Pinehurst Golf News Archive

Jason Day: “It’s going to be a very, very tough U.S. Open in 2014.”

So often when a PGA Tour player comes to Pinehurst, he has a history with the historic venue and famed Pinehurst No. 2.

But for 24-year-old Aussie Jason Day, Sept. 26, 2012, marked the first time he’s ever been to Pinehurst and the first look he’s ever gotten at Pinehurst No. 2.

And he liked what he saw.

“The immediate thought was how tough it was around the greens,” he said. “I was trying to get through my head how they will make this course so firm and keep it playable because it’s so tough around the greens.”

Day is an accomplished player already, and at 18 was the youngest player to win on what was then the Nationwide Tour. He was ranked as high as seventh in the world following second-place finishes at the 2011 Masters and U.S. Open and became the youngest Australian to win a PGA Tour event when he won Byron Nelson Championship in May 2010. He finished ninth of the PGA Tour money list in 2011.

Jason Day

Jason Day

Day was a big fan of the Coore and Crenshaw restoration, mentioning the 35 acres of rough removed from the golf course and the expansion of the natural waste areas with wire grass and love grass. Day expects a unique U.S. Open venue in 2014.

“If you hit it in that waste area, you can either get lucky or you can get very unlucky, depending on if you go into the tufts of grass,” he said. “It’s going to be a very, very tough U.S. Open in 2014.”

“Just think, if you miss a fairway, it’s just pretty much luck on where your ball is going to finish,” he added. “Your ball may finish into the wire grass. It may finish in the open, but you may have an awkward stance. There might be some erosion in there. Right now, it looks so natural, it’s very patchy, but it works well with the golf course. It’s all luck when you hit it in there. It’s all luck.”

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The North and South Locker Room — Golf’s Greatest Are Here

North and South Locker Room Pinehurst, NC

The North and South Locker Room in Pinehurst, NC.

The North and South Amateur is one of America’s most prestigious amateur events. It is the longest consecutively running amateur championship in the United States and boasts some of the greatest names in golf as its past champions.

North and South Plaque Pinehurst

One of the perks to winning the legendary tournament is not only possession of the coveted Putter Boy trophy, but also a permanent spot in the North and South Locker Room inside Pinehurst’s Resort Clubhouse. Here’s a look at some of the most distinguished lockers in the game of golf.

George C. Dutton North and South Pinehurst

George C. Dutton won the first North and South in 1901, beating A.J. Wellington. A century later, as Pinehurst celebrated 100 years of the North and South, Dutton’s son George took part in the festivities. … Continue Reading

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Pinehurst Short-Game Practice Area – The Evolution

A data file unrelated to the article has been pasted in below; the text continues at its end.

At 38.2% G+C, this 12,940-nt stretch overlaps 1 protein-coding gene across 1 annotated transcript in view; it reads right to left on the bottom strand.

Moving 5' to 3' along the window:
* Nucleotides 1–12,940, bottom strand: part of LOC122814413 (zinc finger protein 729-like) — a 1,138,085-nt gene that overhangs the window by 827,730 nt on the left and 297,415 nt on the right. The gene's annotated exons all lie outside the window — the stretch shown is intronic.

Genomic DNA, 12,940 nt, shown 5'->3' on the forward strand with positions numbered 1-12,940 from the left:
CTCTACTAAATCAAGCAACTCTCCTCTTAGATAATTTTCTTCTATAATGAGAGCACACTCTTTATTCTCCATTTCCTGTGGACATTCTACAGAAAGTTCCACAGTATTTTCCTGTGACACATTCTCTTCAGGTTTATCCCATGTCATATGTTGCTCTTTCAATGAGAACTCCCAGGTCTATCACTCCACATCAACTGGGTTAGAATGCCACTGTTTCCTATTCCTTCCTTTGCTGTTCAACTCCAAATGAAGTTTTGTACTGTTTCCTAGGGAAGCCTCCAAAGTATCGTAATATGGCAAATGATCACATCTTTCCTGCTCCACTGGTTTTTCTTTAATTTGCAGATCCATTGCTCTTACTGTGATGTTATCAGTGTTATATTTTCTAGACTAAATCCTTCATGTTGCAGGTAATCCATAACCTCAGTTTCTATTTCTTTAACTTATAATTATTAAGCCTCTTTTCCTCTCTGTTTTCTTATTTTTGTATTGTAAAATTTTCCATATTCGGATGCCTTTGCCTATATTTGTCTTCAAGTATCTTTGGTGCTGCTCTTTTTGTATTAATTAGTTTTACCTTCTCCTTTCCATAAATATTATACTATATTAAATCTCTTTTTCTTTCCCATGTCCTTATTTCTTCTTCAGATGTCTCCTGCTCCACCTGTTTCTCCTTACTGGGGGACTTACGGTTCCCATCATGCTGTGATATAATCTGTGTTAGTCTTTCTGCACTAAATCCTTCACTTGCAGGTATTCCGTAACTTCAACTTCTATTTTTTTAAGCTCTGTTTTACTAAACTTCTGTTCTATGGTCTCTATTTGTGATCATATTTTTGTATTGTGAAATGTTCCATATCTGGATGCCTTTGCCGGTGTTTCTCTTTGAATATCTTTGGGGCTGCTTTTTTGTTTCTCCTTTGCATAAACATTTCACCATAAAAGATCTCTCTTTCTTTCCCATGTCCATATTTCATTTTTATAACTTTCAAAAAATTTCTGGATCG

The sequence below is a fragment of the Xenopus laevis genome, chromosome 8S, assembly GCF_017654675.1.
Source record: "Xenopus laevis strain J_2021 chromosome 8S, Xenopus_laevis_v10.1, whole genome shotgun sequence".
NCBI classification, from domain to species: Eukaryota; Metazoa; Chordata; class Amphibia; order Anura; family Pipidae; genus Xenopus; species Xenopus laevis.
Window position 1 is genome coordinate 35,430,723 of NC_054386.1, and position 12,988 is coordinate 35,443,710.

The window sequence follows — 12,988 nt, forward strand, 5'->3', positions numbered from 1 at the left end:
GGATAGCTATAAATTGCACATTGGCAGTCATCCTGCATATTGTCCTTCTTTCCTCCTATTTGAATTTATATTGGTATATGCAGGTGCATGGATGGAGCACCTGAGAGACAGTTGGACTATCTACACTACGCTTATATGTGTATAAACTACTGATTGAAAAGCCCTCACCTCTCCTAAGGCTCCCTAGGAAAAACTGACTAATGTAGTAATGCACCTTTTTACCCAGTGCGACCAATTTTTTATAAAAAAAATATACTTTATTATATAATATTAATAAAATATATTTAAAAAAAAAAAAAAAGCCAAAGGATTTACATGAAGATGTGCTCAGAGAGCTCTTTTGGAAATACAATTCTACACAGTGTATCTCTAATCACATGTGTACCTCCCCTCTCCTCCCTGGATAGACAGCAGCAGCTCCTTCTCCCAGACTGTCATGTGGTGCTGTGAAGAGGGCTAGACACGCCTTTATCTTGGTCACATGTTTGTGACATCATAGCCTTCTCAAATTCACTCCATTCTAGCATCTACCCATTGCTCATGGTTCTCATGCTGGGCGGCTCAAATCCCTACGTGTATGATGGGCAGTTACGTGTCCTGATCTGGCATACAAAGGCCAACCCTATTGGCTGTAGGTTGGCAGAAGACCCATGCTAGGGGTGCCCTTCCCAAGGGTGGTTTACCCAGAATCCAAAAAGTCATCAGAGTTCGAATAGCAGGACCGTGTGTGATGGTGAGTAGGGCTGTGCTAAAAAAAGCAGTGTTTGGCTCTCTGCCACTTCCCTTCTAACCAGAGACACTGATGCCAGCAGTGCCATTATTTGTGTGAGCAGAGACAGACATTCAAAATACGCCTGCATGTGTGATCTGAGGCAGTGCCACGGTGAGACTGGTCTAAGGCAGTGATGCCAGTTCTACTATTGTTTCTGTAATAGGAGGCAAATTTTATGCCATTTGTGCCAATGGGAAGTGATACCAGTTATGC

As Pinehurst’s short-game practice area continues to mature, check out the video above for a look back and a look to the present. We will have more information about the opening of the area soon.

For more information about the short-game area, go here.

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Photoblog – The Putter Boy makes a move

For the first time in nearly two decades, Pinehurst’s fabled Putter Boy made a significant and historic move recently. (If you haven’t seen video of his trip, you can see that here.)

This wasn’t a move, though, that came on a whim. The Tufts Archives tell us that there is documentation from the iconic Donald Ross listing in his notes where he wanted the Putter Boy statue to stand on the Pinehurst grounds. While the Golfing Lad has moved around quite a bit in his 100 years, he was finally placed once again very near where Ross originally intended. And now that he’s placed, we can see from vintage photos that he is not far from where he stood as far back as the 1920s.

Putter Boy Tufts Archives

Putter Boy at Pinehurst, mid 1920s — Source: Tuft’s Archives.

Putter Boy Tufts Archives

Putter Boy — mid-to-late 1920s. Source: Tufts Archives

… Continue Reading

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Putter Boy Moves Back Home

If you know anything about Pinehurst history, you’ve probably heard that the iconic Putter Boy, known, among many other names, as the Sundial Boy from the days he was designed by Lucy Richards in 1912, has ventured to a number of different spots on the grounds at Pinehurst Resort. While the Tufts Archives tells us that there is documentation of the legendary Donald Ross providing specific instructions for where to place the Putter Boy, the Golf Lad has been around through his century on these grounds.

For the last couple of decades and since the 1994 U.S. Senior Open, Putter Boy has resided in front of the main putting green near the Resort Club veranda. But on Sept. 13, he was on the move once again. With a dedicated crew showing tender care for the Boy, he was moved near his original location of nearly 100 years ago, and very close to the spot Ross originally intended. Putter Boy now overlooks much of the new short-game practice area that Pinehurst is developing, and bisects the large putting green.

He is where he is supposed to be.

Home.

At Pinehurst.

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